To say that Sen. Ted Cruz is a dishonest politician is an understatement. From spewing blatant lies to using religion as a fundraising tool, the Texas senator doesn’t discriminate when it comes to using shady schemes to raise money from his supporters and then funneling campaign contributions into his own pocket.
Earlier this month, an investigative report revealed that Cruz used donations to buy his own books through a mystery company tied to his campaign. Now, another report by The Daily Beast revealed that he used campaign funds to promote those books, a violation of federal law.
The concerns stem from Cruz’s usage of campaign funds to run ads on Facebook as a way of promoting his new book, “One Vote Away: How A Single Supreme Court Seat Can Change History.” According to The Beast, Cruz allegedly ran a total of 17 ads on his official Facebook political candidate page from September to October of 2020 to raise awareness about the new book.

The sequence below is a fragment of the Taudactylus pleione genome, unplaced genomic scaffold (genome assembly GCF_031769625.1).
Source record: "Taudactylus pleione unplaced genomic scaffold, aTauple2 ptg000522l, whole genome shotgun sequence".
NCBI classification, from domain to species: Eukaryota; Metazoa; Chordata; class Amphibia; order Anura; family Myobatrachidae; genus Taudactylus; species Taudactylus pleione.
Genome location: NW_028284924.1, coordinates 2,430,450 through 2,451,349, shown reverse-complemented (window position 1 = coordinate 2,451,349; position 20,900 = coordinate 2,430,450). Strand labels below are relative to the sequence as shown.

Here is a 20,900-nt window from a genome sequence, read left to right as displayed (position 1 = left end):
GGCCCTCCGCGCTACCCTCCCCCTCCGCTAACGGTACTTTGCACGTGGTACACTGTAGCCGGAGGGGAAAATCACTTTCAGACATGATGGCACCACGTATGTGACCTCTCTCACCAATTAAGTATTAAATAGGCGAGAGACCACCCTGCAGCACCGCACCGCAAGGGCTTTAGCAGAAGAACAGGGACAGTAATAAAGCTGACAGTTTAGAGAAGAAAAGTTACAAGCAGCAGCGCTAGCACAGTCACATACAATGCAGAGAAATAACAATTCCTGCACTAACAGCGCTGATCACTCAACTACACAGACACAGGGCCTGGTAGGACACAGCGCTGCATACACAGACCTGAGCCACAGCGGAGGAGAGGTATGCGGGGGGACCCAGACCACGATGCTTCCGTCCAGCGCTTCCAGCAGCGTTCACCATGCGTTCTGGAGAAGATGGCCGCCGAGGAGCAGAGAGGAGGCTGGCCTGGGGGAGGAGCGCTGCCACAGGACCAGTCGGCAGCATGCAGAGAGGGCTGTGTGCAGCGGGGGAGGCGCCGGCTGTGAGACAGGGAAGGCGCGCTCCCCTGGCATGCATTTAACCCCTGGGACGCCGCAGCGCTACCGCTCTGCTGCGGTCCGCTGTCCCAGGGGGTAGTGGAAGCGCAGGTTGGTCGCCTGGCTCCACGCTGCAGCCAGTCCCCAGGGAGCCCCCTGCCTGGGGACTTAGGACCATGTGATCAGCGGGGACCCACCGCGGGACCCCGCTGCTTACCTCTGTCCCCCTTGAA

The publication reports that the sponsored Facebook posts, which the social network filed in its political ads library, featured a clip of the Texas senator encouraging his supporters to purchase the book from a number of online booksellers as he included links to book marketplaces like Amazon, Barnes & Noble and Books-A-Million.
Jenna Grande, press secretary for government accountability group Citizens for Responsibility and Ethics in Washington, D.C., made it clear that Cruz’s actions are the exact opposite of what he should have done. “This looks like exactly what you’re not supposed to do,” said Grande.
Grande conceded that while election laws are “not entirely clear” on the particular issue, she argued that “‘it very much appears’ that Cruz used campaign funds to promote commercial sales of his book.”
She added, “Campaign committees can only be used to engage in bona fide campaign activities, not personal and commercial enterprises, and by explicitly telling his followers to ‘Buy my new book!’ and linking to bookseller pages for doing that, Cruz appears to have violated the campaign finance laws his campaign is bound to follow.”
Brendan Fischer, director of federal reform at the Campaign Legal Center, said that Cruz’s advertisements appear to violate FEC the exception to the personal use ban.
“In 2008 the FEC advised that using campaign funds to market a candidate’s book violates the ban on personal use,” Fischer said. “We don’t know how extensive these personal use violations might be, because any similar ads run on websites other than Facebook or Google are not public,” he added.